Three key items define Miss America: a gown, a swimsuit and the iconic winner’s crown. While the first Miss America donned a crest similar to the Statue of Liberty’s headgear in 1921, the four-pointed model has been a Miss America staple since the 1950s. Physically, Miss America’s crown is a hodgepodge of silver-plated metal and plenty of rhinestones, but symbolically, it’s a whole lot more — the four points symbolize style, scholarship, service and success.
The Winner’s Style
While style may seem like the most obvious symbolic point on the crown, the Miss America pageant’s focus on combining both looks and character makes it a little more complex. More than just a chic look, the competition encourages its contestants to adopt a style that serves as a personal signature, something distinct to the individual and easily recognizable, such as Miss America 1998 Katherine Shindle’s bold geometric jewelry or Miss Kansas 2013 Theresa Vail’s daring tattoo. In addition to distinction and memorability, the pageant considers confidence an essential element of any contestant’s style.
Scholarship has been part of Miss America since 1944, when pageant director Lenora Slaughter introduced scholarships in place of rewards such as furs or movie contracts. Bess Myerson sported progressive high-hemmed dresses when she was crowned Miss America in 1945, and she was just as progressive in education as the organization’s first scholarship recipient. In addition to representing the Miss America Organization’s dedication to scholarship, this point on the crown symbolizes the value of individual education, intelligence and the pursuit of personal goals.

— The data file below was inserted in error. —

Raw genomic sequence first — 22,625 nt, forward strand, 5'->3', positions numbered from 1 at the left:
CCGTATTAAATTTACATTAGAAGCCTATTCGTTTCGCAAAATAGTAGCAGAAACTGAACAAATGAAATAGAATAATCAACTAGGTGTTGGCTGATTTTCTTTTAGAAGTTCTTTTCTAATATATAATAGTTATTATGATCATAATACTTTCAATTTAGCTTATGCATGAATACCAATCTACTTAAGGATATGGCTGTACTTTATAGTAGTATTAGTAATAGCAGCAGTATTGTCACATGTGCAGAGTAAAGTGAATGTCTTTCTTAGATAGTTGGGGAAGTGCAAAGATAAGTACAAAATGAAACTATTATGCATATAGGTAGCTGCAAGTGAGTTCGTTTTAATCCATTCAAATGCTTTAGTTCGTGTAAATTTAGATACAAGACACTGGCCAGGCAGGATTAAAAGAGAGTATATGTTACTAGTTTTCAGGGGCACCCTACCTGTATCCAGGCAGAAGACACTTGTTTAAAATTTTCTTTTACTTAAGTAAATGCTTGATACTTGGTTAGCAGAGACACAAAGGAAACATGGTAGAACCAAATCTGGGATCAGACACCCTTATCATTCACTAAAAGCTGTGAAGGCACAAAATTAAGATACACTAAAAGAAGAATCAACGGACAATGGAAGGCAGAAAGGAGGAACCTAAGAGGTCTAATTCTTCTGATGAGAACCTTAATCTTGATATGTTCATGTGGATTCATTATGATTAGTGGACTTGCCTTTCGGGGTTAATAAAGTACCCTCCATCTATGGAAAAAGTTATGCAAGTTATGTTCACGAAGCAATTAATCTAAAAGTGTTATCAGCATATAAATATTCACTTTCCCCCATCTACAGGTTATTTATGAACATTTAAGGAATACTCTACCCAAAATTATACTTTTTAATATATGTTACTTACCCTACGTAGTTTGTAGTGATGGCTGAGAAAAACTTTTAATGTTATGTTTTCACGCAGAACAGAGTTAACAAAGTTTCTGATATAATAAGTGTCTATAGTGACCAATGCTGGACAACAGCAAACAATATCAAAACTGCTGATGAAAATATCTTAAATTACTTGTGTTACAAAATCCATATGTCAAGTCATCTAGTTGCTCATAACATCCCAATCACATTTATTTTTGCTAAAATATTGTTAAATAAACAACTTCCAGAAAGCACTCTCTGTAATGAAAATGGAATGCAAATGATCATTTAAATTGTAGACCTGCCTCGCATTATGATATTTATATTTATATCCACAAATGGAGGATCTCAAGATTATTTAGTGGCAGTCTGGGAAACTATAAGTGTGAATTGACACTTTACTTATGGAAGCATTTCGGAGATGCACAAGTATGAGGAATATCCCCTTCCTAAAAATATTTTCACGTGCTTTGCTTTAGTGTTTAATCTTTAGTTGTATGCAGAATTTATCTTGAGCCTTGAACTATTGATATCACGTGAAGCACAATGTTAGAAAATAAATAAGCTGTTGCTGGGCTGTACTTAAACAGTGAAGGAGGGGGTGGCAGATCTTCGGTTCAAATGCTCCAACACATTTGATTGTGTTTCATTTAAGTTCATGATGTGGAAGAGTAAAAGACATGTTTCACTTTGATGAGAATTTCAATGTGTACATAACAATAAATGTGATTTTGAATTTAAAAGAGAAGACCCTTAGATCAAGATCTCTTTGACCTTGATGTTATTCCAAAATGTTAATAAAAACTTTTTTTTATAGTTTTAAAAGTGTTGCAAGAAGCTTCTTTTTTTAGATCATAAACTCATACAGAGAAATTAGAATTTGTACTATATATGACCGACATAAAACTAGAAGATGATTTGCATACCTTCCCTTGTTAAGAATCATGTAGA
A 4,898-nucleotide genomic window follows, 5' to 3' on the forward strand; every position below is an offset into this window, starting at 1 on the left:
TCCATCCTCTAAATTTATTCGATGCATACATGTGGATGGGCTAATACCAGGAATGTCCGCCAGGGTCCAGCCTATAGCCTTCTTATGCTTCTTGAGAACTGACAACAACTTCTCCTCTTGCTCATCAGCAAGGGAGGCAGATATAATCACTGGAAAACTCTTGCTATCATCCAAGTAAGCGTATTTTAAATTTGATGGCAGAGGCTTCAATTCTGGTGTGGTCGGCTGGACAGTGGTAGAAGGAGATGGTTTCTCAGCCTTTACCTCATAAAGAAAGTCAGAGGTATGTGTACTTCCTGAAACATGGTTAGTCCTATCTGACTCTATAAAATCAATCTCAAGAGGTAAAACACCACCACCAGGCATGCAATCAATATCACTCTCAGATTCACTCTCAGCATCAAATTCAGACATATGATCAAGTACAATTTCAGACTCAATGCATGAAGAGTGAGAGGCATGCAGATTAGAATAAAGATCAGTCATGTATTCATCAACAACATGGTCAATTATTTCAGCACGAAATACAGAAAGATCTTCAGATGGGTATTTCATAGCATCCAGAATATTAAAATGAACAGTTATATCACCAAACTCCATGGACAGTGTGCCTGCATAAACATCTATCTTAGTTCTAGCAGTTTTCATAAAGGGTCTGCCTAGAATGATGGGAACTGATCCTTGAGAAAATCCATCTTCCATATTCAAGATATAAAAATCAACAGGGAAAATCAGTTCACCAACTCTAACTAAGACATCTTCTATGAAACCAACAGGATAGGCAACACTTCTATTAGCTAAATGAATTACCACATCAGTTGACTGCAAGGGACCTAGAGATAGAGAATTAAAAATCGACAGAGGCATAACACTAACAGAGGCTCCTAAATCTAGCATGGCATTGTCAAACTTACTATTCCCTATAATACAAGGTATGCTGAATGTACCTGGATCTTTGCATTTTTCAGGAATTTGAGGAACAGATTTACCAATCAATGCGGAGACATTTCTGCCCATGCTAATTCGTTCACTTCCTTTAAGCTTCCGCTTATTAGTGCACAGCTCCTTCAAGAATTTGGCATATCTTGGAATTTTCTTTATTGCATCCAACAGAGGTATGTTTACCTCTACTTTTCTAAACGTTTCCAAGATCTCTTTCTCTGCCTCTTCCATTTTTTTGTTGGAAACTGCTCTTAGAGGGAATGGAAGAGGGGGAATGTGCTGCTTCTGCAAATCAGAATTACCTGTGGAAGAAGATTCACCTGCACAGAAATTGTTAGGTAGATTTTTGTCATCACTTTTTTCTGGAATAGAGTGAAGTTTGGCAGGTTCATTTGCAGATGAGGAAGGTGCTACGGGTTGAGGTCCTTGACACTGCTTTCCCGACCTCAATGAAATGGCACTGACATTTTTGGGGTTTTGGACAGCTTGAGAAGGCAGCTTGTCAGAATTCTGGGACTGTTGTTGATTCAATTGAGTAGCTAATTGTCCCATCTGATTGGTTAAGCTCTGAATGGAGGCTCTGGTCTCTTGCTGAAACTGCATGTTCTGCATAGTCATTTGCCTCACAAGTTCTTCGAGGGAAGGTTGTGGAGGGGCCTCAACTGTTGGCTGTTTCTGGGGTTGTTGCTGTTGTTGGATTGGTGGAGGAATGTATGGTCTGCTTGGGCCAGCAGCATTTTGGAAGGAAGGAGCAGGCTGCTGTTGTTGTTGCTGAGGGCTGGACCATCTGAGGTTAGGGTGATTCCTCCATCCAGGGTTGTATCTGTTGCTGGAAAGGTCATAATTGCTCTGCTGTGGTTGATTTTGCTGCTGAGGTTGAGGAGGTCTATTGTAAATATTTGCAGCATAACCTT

The Symbol of Service
In 2011, Miss New York Claire Buffie competed for the crown decked out in floor-length gown of stunning black velvet and sequins — not to mention her equally memorable black two-piece bikini — but she truly left her mark as the first contestant to campaign for gay rights, using the spotlight as a platform for promoting equality. In 1989, the Miss America Organization began to put special emphasize on this symbolic element of the crown by implementing the service platform, which requires every contestant to choose and address a relevant social issue.
For Miss America contestants, the final point — success — acts as a cumulative symbol. The notion of success begins with the focus on successful scholarship, but the pageant also encourages contestants to hone life skills during the competition process, win or lose. Being crowned Miss America crystallizes this success, which ideally flourishes long after the pageant. Former Miss America winners have gone on to pursuits ranging from public service and education to film and theater.
References and ResourcesPBS: Timeline: Miss America
Press of Atlantic City: Trophy Shop Has Long History of Working on Crown for Miss America
Four Points: Four Points of the Crown and Four Winning Tips
Forbes: In Pictures: Miss America's Famous Alumni
Time: Miss Kansas Bares Tattoos and Six Other Memorable Miss America Moments
Today: Miss America Winners: Where Are They Now?
ResourcesMiss America: Key Facts and Figures
Fox News: M: 10 Things You Didn't Know About the Miss America Pageant